22. I agree, but it's remarkably still the case that nakedness has the power to shock, often in a good way with events like the World Naked Bike Ride getting both approving and disapproving attention (even people claiming to be outraged) but always inspiring discussion. At the same time it opens us up to the individual and collective benefits of being skyclad, but then again a lot of people (most?) are very self conscious about their bodies, at least at first, so it could even act as a significant barrier to feeling fully involved in whatever is going on. I doubt if being naked is illegal but my employer might have concerns if I ended up in a photo in the local paper, but they might think differently if it was a charity calendar. Inside my head, there is no consensus on this subject!!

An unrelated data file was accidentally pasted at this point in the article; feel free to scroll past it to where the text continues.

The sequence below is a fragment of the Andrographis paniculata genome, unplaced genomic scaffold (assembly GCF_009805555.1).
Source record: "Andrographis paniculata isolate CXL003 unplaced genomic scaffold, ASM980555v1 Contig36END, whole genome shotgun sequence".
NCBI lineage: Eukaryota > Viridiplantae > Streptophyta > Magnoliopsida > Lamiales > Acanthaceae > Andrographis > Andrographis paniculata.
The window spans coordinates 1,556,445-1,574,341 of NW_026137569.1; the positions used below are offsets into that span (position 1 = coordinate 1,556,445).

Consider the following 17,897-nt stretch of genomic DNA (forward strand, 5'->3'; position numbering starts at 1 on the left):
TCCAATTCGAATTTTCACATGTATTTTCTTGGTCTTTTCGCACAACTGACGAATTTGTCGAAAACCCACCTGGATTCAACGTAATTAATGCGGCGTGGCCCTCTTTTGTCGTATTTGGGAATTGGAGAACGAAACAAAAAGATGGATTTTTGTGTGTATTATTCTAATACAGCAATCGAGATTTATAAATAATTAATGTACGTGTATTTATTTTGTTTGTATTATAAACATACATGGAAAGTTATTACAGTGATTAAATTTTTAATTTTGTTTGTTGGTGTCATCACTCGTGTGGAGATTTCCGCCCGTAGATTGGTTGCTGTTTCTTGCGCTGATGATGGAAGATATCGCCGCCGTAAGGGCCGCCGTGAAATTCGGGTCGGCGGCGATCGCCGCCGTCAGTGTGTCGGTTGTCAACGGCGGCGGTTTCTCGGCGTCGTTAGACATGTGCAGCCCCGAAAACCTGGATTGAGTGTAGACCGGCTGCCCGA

23. Most Alexandrian covens (I am told) work robed and most Gardnerian covens work sky-clad if not on every occasion, then certainly on most and for initiations. If you are not comfortable with sky-clad working, then the Gardnerian Craft is not for you - choose to seek elsewhere!